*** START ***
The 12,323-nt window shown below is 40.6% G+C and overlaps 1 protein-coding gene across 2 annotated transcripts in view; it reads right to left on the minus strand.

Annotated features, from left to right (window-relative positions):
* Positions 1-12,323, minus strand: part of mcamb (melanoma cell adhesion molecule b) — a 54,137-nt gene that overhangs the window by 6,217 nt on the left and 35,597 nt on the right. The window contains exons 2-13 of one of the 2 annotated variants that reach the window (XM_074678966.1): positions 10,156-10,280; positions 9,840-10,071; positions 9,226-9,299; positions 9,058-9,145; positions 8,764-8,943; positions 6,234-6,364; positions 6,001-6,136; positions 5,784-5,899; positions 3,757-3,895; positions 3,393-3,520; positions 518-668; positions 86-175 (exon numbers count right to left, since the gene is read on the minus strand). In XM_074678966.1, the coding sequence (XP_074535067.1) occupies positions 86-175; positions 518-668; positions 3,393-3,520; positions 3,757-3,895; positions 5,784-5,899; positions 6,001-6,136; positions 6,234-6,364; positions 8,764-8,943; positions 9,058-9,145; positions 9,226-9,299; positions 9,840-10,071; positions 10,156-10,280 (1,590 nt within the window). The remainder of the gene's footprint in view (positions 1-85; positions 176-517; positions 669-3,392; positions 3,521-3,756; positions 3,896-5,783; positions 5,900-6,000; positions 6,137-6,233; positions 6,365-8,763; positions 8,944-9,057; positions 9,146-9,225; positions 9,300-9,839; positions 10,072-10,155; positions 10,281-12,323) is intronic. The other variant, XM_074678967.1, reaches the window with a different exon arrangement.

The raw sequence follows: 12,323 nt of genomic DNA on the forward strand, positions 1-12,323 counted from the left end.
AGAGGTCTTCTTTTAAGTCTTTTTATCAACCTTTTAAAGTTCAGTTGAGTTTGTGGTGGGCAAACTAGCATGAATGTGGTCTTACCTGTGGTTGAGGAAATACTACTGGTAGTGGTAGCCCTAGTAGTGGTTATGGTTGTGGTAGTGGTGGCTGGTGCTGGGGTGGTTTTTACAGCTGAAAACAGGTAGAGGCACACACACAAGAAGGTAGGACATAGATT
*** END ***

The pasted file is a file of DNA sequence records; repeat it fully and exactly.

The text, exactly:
The 12,323-nt window shown below is 40.6% G+C and overlaps 1 protein-coding gene across 2 annotated transcripts in view; it reads right to left on the minus strand.

Annotated features, from left to right (window-relative positions):
* Positions 1-12,323, minus strand: part of mcamb (melanoma cell adhesion molecule b) — a 54,137-nt gene that overhangs the window by 6,217 nt on the left and 35,597 nt on the right. The window contains exons 2-13 of one of the 2 annotated variants that reach the window (XM_074678966.1): positions 10,156-10,280; positions 9,840-10,071; positions 9,226-9,299; positions 9,058-9,145; positions 8,764-8,943; positions 6,234-6,364; positions 6,001-6,136; positions 5,784-5,899; positions 3,757-3,895; positions 3,393-3,520; positions 518-668; positions 86-175 (exon numbers count right to left, since the gene is read on the minus strand). In XM_074678966.1, the coding sequence (XP_074535067.1) occupies positions 86-175; positions 518-668; positions 3,393-3,520; positions 3,757-3,895; positions 5,784-5,899; positions 6,001-6,136; positions 6,234-6,364; positions 8,764-8,943; positions 9,058-9,145; positions 9,226-9,299; positions 9,840-10,071; positions 10,156-10,280 (1,590 nt within the window). The remainder of the gene's footprint in view (positions 1-85; positions 176-517; positions 669-3,392; positions 3,521-3,756; positions 3,896-5,783; positions 5,900-6,000; positions 6,137-6,233; positions 6,365-8,763; positions 8,944-9,057; positions 9,146-9,225; positions 9,300-9,839; positions 10,072-10,155; positions 10,281-12,323) is intronic. The other variant, XM_074678967.1, reaches the window with a different exon arrangement.

The raw sequence follows: 12,323 nt of genomic DNA on the forward strand, positions 1-12,323 counted from the left end.
AGAGGTCTTCTTTTAAGTCTTTTTATCAACCTTTTAAAGTTCAGTTGAGTTTGTGGTGGGCAAACTAGCATGAATGTGGTCTTACCTGTGGTTGAGGAAATACTACTGGTAGTGGTAGCCCTAGTAGTGGTTATGGTTGTGGTAGTGGTGGCTGGTGCTGGGGTGGTTTTTACAGCTGAAAACAGGTAGAGGCACACACACAAGAAGGTAGGACATAGATT